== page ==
Group Faults Police as Overly Aggressive in Schools
Al Baker, New York Times, 08/14/2012
The police made 882 arrests in New York City public schools last year, according to a civil liberties group, which said its findings, based on police data, painted a picture of an overly aggressive school security system.
The analysis, by the New York Civil Liberties Union, is the first comprehensive look at the policing activity in the schools since a city law last year began requiring the Police Department to submit quarterly reports to the City Council on arrests, summonses and other interactions that the police have with students in the schools.
The law resulted from complaints by the civil liberties group, which, with a private law firm, has filed a federal lawsuit against the Police Department. The suit challenges what it says is a departmental “practice of wrongfully arresting and using excessive force against children” in the city schools.
Blacks and Latinos made up 95 percent of those arrested, according to the group’s analysis. Those minorities make up 70 percent of the city’s 1.1 million students, according to the Department of Education.
“We’ve now collected a year’s worth of data demonstrating how the impact of heavy-handed policing in city schools falls squarely on the shoulders of black students and young men, who are being subjected to a disproportionate number of arrests at school,” Donna Lieberman, the executive director of the civil liberties group, said in a statement. “If the Bloomberg administration is serious about helping young men of color succeed, then it must address these disparities and focus more resources on educating children, not arresting them.”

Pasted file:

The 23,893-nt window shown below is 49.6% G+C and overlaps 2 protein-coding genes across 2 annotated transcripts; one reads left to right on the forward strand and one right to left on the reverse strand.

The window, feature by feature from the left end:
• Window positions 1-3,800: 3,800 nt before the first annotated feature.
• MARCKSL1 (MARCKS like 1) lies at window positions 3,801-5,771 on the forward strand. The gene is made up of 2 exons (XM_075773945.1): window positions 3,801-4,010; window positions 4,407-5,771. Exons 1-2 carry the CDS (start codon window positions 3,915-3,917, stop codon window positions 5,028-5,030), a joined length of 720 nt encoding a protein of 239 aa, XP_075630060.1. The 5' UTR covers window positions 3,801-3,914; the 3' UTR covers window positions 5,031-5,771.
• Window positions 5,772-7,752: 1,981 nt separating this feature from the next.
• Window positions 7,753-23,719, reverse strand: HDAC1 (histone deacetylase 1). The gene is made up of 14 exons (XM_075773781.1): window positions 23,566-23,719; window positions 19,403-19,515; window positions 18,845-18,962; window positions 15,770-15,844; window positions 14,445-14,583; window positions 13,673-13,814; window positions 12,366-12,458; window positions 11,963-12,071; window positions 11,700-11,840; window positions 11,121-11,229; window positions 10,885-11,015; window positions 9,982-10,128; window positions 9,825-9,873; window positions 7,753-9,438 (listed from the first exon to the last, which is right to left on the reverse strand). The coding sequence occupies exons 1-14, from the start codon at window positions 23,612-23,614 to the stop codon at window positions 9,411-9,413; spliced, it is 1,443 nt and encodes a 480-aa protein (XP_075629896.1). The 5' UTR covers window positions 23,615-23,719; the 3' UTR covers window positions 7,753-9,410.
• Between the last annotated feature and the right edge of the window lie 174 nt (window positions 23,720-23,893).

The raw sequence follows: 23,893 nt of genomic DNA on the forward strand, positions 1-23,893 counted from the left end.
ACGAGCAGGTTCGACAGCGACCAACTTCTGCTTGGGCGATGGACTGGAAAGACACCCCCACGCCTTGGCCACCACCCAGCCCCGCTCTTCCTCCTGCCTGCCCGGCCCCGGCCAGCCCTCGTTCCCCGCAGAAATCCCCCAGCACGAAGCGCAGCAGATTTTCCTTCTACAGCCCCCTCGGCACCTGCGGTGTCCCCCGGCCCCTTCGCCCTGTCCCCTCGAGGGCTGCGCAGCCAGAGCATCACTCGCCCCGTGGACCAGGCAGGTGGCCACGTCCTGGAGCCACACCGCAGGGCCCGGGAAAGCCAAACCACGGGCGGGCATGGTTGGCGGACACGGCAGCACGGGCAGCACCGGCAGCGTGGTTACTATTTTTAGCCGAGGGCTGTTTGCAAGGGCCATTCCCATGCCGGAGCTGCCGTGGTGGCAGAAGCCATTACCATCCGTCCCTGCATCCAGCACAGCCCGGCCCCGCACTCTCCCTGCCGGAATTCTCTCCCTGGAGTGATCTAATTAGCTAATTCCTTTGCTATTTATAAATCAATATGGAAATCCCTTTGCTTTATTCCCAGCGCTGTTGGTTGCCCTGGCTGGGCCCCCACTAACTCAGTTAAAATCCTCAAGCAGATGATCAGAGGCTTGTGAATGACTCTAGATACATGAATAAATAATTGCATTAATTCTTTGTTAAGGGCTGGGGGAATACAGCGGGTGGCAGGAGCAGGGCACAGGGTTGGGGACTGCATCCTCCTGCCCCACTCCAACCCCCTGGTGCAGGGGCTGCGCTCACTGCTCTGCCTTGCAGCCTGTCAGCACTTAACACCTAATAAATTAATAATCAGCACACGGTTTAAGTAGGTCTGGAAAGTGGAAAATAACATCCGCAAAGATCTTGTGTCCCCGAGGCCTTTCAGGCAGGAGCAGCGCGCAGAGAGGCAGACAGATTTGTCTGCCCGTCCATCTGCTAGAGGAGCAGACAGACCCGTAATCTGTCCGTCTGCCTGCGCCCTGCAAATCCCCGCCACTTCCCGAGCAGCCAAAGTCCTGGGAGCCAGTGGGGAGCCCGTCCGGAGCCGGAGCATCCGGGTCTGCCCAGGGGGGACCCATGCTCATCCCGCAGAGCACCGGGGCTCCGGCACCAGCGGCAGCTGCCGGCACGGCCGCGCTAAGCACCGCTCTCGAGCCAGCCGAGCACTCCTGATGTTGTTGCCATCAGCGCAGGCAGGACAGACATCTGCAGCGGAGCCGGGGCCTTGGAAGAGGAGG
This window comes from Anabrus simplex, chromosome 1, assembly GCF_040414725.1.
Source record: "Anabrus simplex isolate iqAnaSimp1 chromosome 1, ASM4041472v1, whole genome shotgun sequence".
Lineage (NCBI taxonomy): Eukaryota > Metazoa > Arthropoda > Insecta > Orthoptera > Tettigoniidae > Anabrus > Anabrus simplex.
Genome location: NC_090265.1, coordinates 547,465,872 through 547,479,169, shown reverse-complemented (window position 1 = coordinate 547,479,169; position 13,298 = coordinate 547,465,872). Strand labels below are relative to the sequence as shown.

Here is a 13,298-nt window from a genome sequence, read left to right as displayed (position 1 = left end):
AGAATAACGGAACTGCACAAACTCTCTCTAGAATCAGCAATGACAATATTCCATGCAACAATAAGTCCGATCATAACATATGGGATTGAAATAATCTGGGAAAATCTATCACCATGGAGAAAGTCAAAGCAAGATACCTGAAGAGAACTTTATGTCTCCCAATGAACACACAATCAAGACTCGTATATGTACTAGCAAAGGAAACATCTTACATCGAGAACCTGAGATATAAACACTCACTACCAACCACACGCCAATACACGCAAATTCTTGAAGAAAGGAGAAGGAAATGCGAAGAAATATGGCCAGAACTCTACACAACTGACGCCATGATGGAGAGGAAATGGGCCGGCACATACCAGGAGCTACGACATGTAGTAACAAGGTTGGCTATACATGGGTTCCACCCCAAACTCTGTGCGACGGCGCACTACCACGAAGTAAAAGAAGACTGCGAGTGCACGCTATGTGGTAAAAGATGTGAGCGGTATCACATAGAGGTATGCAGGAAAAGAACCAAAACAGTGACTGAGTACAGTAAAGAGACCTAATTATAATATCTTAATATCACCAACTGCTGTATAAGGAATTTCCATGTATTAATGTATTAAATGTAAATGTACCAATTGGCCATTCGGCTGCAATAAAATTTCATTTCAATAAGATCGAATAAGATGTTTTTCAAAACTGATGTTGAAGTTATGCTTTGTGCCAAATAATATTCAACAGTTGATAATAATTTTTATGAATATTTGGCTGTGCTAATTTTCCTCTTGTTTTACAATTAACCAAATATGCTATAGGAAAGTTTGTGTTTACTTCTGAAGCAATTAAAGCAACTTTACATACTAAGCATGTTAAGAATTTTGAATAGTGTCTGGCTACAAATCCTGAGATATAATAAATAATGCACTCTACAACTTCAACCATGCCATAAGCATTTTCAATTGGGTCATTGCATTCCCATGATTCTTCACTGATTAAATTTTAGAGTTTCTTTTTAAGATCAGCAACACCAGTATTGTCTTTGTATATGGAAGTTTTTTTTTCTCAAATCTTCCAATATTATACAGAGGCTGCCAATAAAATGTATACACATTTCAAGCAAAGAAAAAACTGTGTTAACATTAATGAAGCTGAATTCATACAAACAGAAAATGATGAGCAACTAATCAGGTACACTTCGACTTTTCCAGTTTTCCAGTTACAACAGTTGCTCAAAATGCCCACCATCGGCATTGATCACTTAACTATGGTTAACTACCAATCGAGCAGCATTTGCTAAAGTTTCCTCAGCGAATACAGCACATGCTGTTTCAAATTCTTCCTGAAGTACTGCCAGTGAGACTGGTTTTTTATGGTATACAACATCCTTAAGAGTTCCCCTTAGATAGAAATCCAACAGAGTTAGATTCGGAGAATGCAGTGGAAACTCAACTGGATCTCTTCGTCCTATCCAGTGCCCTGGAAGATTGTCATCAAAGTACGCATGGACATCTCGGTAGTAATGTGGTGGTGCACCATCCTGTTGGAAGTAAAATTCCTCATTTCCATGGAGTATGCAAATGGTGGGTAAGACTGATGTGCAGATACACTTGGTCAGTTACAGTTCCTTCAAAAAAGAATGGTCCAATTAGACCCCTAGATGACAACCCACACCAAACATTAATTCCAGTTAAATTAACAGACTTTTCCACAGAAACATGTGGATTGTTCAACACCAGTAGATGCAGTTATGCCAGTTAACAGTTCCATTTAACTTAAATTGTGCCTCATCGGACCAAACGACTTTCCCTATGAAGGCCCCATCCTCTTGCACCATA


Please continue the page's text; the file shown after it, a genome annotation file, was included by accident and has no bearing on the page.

The civil liberties group said the figures indicated that the police were “getting involved in noncriminal disciplinary incidents” that would be better handled by a principal or other school official.
Yet the group found that school employees were outnumbered by law enforcement representatives. While there are 5,100 members of the Police Department in the city schools, there are about 3,000 guidance counselors and 1,500 social workers, it said.
School safety officers are, generally, unarmed civilian employees of the Police Department, visible at entrances and elsewhere in schools. When needed, they can call for backup from armed officers in the area.
Paul J. Browne, the Police Department’s chief spokesman, said that while overall crime in the schools was on the decline, the incidents that demanded involvement by police personnel were often more serous than he said the civil liberties group acknowledged.
“They would often like to portray them as simple spats between schoolchildren,” Mr. Browne said. “But, unfortunately, that is not often the case. It can involve serious assaults, with weapons, and including sexual assaults and including serious crimes.”
Mr. Browne criticized any comparisons of crime and a given school’s, or city’s, general population, saying that reported crimes and who commits them is what is relevant.
A spokeswoman for the city’s Department of Education said school safety has improved.
“In the last 10 years, we’ve reduced major crimes committed in schools by 49 percent and violent crime by 45 percent, while still maintaining one of the lowest rates of school-based arrests for any major district in the country,” said the spokeswoman, Marge Feinberg, in a statement. “School safety is important for our students’ success and it’s our goal to preserve a safe learning environment.”
A spokesman for Christine C. Quinn, the City Council speaker, said the Council’s education, public safety and juvenile justice committees were set to hold a public hearing in October on the climates inside the schools, including the issue of school safety.
Among the topics will be the number of arrests made and summonses issued in the schools now that the data from the so-called School Safety Act is in hand, the spokesman said.
Besides tallying arrest figures, the civil liberties group found that 1,666 summonses were issued over the last academic year. It said the most common charge, which was cited in 64 percent of all cases, was disorderly conduct, a “catchall category that can encompass all kinds of typical misbehavior.”
Originally published here